More Trusts Face Clampdown in Effort to Curtail Real Estate Speculation
Financial regulators have instructed 12 more trust companies to keep their investments in real estate in check and stop illegally funding developers, in an effort to stave off speculation in the rebounding property market.
The widening clampdown on trust financing of real estate projects is a sign of regulators’ unease that the rapid growth in a key source of early funding for the industry might be exacerbating risks in the market.
The 12 trust companies come on top of 10 others that were summoned to meet with China’s banking regulator on July 3. At that initial meeting, the China Banking and Insurance Regulatory Commission (CBIRC) instructed the trust companies to control growth in their real estate financing businesses. Later in the month, the CBIRC’s Beijing office separately issued the same instructions to 12 more trust companies.
Of the 22 firms, several were asked to make sure there was no growth in the outstanding amount of their real estate investments at the end of the third quarter compared with the preceding quarter. Others were asked to slow the expansion in such business.
On July 6, a CBIRC official said at a press briefing that the initial meeting aimed to curb speculation in the real estate market. The official said there were compliance problems and potential risks behind the rapid growth of some trust companies’ real estate financing businesses.
Some trust company managers who attended the meetings with either the CBIRC or with its Beijing office told Caixin that regulators also ordered all of the trust firms to put an end to any illegal funding to property developers, such as lending to developers before they obtain land-use permits.
Several trust firms, including Everbright Xinglong Trust Co. Ltd., Citic Trust Co. Ltd. and SDIC Taikang Trust Co. Ltd., have begun to delist related products that haven’t been registered and refund their investors, Caixin has learned.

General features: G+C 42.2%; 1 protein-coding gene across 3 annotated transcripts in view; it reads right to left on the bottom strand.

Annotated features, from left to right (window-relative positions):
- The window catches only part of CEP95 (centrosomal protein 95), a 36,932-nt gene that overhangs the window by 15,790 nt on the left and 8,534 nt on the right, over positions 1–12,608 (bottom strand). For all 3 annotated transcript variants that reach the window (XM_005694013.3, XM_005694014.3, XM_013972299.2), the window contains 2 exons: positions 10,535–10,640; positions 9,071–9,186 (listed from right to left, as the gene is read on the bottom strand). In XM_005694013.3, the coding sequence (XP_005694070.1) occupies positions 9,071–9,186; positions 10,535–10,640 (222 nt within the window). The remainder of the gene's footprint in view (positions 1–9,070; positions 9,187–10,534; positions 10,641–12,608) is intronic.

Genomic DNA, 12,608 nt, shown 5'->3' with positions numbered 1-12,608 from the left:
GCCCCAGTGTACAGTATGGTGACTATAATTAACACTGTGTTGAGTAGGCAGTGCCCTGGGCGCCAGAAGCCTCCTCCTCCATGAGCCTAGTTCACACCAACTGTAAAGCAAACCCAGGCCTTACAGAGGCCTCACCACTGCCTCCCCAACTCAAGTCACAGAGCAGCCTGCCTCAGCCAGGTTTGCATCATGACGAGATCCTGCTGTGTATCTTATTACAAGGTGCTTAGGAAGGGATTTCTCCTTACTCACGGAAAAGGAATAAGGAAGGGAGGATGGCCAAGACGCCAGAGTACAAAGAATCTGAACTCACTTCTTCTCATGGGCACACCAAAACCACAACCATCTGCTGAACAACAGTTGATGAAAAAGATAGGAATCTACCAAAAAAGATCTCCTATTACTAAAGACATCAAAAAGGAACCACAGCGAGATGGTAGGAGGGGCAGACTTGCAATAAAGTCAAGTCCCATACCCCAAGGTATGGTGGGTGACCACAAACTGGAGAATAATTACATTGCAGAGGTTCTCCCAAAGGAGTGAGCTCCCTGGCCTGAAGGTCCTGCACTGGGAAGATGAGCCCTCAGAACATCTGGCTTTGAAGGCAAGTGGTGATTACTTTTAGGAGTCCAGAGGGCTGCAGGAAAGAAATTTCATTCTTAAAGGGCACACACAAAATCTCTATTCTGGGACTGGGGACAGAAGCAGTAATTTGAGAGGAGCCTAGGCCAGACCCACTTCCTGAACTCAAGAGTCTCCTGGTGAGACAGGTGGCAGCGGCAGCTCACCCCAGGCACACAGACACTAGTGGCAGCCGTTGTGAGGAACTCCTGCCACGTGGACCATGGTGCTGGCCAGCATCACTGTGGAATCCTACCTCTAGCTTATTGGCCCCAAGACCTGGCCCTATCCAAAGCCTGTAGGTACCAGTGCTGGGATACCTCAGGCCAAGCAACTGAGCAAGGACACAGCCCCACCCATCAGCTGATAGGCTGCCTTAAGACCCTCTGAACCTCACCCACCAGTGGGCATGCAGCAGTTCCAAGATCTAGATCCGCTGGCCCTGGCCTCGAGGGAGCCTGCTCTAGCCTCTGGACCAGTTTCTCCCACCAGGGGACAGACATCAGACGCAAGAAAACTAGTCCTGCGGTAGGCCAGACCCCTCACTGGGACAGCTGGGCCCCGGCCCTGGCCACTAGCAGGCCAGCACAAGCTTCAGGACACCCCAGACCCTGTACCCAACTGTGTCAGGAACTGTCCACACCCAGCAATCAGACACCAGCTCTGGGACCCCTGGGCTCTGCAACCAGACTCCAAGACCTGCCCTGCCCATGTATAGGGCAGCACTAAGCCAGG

At the end of May, China’s trust companies’ outstanding investments in real estate totaled 3.15 trillion yuan ($458.23 billion), up 15.15% year-on-year and accounting for 14% of their total investments, according to CBIRC data.
A midlevel bank manager told Caixin that the investor refunds will damage developers’ ability to get financing and could have ripple effects through the financial system.
Although money from trust companies constitutes a small portion of developers’ financing, it’s an important source of funding for real estate projects early in their development, said Zhou Guannan, an analyst of Huachuang Securities Co. Ltd.
The real estate market in China has been on a rebound since the beginning of this year. In the first half of 2019, the average land premium rate, which measures the price hike after the land auction, in 300 major cities was around 20%, said Zhang Yu, an analyst with investment bank China International Capital Corp. Ltd. Rising land prices have boosted expectations that home prices will rise, exacerbating concerns of a bubble forming in the market.
Contact reporter Guo Yingzhe (firstname.lastname@example.org)
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